Scientists claim to have made a significant breakthrough in identifying how Alzheimer's disease impairs brain function.
For many years, it has been thought that fixed clumps or "plaques" of amyloid protein found in the brains of people with the condition were responsible for memory problems.
However, an article in the journal Annals of Neurology claims that it is the floating clumps of amyloid, called oligomers, that impair brain function.
Researchers from the Mount Sinai School of Medicine found that mice that formed oligomers but no plaques were just as impaired by the disease as those that developed both.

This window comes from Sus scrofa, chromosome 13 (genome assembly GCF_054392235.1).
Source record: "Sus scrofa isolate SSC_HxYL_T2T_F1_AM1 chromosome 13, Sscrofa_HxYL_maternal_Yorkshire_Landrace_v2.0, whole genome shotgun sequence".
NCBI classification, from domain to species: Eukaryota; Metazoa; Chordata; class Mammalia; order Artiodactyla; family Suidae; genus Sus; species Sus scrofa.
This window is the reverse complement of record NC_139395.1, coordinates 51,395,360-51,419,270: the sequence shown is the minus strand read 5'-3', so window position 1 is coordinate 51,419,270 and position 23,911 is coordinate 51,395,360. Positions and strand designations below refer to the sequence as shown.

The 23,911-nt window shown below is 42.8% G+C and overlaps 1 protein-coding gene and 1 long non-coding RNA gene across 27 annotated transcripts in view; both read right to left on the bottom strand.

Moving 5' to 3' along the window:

In addition, when a device was introduced that would turn those oligomers into plaques, the mice were no more impaired than before.
"These findings may enable the development of neuroimaging agents and drugs that visualise or detoxify oligomers," said lead author Sam Gandy MD, associate director of the Alzheimer's Disease Research Center, Mount Sinai School of Medicine.
According to the Alzheimer's Research Trust, there are currently 820,000 people living with dementia in the UK, while Alzheimer's disease accounts for two-thirds of those cases.
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